Et Tu, WaPo?

(Screencap of WaPo report.)

(Screencap of WaPo report.)

I took a screencap of John Wagner’s Washington Post story to help give you a feel for how the paper is currently reporting on the Dem’s horserace — which wasn’t supposed to be a horserace at all. And I’d remind you that the superleftwing New York Times has typically been much harder on Hillary Clinton (she’s not progressive enough, you know) than the inside-the-Beltway Washington Post has been.

Now read how Wagner lays in:

Presidential hopeful Bernie Sanders drew an estimated 3,000 people to a boisterous rally here Sunday night at the University of New Hampshire, about five times as many people as Democratic rival Hillary Rodham Clinton attracted to an event two days ago at the same campus.

“You may not know this, but what you’re part of tonight is the largest turnout for any presidential candidate in New Hampshire,” Sanders said at the outset of his rally, referring to the 2016 cycle.

Many of the audience members in the university’s fieldhouse were college students, a group Sanders said had a reputation for being apathetic. “It sounds to me like you are ready to transform America,” he said to loud applause.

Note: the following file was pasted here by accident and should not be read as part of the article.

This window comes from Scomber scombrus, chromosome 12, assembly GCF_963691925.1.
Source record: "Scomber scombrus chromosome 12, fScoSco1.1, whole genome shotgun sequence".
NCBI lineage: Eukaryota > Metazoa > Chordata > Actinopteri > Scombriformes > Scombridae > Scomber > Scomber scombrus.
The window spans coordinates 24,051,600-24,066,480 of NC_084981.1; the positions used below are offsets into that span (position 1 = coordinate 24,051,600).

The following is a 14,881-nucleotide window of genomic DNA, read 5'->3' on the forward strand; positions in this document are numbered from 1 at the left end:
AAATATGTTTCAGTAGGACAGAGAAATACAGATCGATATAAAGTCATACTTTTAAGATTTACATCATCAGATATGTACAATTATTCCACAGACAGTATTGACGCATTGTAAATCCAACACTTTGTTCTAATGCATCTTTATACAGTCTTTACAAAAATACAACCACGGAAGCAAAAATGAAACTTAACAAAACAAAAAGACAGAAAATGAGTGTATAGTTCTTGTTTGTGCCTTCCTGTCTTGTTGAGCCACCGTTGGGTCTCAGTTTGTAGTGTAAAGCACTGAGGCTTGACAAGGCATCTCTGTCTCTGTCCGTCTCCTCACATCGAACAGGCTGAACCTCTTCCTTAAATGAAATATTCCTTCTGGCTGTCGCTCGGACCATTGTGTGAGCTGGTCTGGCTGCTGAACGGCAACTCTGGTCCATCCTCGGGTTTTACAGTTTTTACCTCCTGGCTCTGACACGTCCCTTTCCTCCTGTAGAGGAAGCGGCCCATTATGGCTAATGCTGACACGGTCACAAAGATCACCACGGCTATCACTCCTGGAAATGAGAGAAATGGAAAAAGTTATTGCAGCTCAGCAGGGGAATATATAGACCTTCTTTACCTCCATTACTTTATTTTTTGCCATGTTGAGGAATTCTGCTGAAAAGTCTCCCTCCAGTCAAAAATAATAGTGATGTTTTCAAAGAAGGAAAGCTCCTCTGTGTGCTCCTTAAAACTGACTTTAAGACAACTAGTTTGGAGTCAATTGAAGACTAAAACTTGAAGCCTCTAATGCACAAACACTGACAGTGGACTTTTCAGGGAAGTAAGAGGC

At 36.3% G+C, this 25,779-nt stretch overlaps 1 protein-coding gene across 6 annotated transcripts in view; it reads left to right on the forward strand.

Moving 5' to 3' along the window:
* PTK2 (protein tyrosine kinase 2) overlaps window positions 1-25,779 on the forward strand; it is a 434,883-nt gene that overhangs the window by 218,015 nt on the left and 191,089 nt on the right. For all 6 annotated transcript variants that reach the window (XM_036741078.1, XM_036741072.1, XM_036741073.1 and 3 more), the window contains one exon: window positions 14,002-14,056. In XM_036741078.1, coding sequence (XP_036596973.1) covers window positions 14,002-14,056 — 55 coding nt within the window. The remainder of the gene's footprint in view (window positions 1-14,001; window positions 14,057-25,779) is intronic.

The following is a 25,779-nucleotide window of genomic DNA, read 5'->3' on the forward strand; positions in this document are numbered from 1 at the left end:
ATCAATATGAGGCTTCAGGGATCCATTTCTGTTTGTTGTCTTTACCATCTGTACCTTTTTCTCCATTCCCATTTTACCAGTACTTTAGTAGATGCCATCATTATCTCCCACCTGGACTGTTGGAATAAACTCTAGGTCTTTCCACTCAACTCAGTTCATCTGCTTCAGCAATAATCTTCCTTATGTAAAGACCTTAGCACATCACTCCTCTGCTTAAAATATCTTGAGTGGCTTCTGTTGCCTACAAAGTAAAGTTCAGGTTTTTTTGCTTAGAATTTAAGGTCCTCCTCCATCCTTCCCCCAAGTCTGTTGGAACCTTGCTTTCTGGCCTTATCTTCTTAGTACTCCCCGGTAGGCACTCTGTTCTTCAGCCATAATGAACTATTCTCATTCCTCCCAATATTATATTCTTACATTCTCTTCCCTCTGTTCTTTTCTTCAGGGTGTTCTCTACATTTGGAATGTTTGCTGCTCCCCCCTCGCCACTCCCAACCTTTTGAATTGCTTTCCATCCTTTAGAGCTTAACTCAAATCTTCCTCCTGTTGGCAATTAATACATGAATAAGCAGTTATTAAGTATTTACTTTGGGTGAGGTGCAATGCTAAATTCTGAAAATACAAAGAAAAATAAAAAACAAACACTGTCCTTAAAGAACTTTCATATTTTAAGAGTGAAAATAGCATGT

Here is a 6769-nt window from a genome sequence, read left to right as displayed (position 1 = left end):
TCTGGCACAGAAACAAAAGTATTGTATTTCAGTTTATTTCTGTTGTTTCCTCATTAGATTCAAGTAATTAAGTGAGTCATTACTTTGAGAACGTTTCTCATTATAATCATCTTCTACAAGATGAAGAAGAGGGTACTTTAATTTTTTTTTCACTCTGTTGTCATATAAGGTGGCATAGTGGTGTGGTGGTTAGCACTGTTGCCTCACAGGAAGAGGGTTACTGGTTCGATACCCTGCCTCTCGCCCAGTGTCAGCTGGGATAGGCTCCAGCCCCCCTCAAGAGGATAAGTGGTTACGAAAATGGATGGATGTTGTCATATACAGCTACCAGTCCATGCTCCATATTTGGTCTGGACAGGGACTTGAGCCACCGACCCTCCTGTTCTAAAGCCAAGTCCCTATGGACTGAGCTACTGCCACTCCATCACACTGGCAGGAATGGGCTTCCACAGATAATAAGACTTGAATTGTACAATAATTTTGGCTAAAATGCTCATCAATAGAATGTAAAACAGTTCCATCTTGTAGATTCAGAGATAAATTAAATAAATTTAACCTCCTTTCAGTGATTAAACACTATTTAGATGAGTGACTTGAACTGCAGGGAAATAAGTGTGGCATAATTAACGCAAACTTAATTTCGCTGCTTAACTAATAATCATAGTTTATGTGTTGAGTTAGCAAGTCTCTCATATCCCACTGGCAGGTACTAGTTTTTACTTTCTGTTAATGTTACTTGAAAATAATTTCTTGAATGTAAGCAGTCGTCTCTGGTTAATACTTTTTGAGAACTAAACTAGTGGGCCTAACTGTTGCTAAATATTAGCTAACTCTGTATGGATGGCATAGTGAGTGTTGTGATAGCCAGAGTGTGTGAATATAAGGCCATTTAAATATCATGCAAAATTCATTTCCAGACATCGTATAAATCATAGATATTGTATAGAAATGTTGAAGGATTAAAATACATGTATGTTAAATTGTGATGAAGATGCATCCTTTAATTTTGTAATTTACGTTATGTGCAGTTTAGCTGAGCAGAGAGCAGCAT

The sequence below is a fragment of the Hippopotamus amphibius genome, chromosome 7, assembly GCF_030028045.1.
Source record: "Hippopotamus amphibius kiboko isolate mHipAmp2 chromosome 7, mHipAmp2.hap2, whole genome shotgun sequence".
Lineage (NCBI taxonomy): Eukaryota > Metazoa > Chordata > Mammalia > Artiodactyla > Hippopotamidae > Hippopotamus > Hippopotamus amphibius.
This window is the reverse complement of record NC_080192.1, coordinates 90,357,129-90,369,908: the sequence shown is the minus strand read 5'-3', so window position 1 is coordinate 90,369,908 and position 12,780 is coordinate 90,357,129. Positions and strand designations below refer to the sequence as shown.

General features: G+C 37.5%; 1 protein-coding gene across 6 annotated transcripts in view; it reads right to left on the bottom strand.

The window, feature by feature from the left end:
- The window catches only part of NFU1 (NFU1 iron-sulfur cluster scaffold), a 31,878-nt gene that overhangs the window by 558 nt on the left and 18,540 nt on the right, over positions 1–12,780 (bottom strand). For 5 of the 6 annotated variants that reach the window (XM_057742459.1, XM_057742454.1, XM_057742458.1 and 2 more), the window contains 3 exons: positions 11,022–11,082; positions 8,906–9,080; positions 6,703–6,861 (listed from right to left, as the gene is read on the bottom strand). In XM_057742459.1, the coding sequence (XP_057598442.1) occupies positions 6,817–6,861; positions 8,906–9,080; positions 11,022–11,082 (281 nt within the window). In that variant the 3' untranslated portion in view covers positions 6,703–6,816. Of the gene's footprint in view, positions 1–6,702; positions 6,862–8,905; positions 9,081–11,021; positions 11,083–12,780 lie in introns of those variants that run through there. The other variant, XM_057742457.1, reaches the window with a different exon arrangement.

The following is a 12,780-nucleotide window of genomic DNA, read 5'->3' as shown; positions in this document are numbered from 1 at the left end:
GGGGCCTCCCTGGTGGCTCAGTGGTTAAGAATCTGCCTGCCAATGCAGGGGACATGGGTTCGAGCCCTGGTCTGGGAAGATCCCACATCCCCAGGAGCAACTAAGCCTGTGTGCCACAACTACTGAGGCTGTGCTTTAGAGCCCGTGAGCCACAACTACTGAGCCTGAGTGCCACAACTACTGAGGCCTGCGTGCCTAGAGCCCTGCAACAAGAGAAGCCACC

Sounds like the real Hopenchange, doesn’t it?

As opposed to the very next bit, which sounds like the real excuse-mongering:

When Clinton appeared on campus here two days earlier, about 600 people came to see her at a forum about college affordability. About 300 people were seated in a room at the student union while nearly 300 watched from an overflow room during the event Friday morning, according to figures provided by Clinton’s campaign.

While Clinton’s event was open to the public, aides said that it was not meant to draw a rally-sized crowd and that Clinton was focused on holding a thoughtful discussion.

Soon the Clinton camp will be telling us that her next big event has been “moved to a more intimate venue.”

This can’t be the kind of story Clinton was hoping for from WaPo as she struggles to recover from a months-long series of campaign-killing revelations and missteps.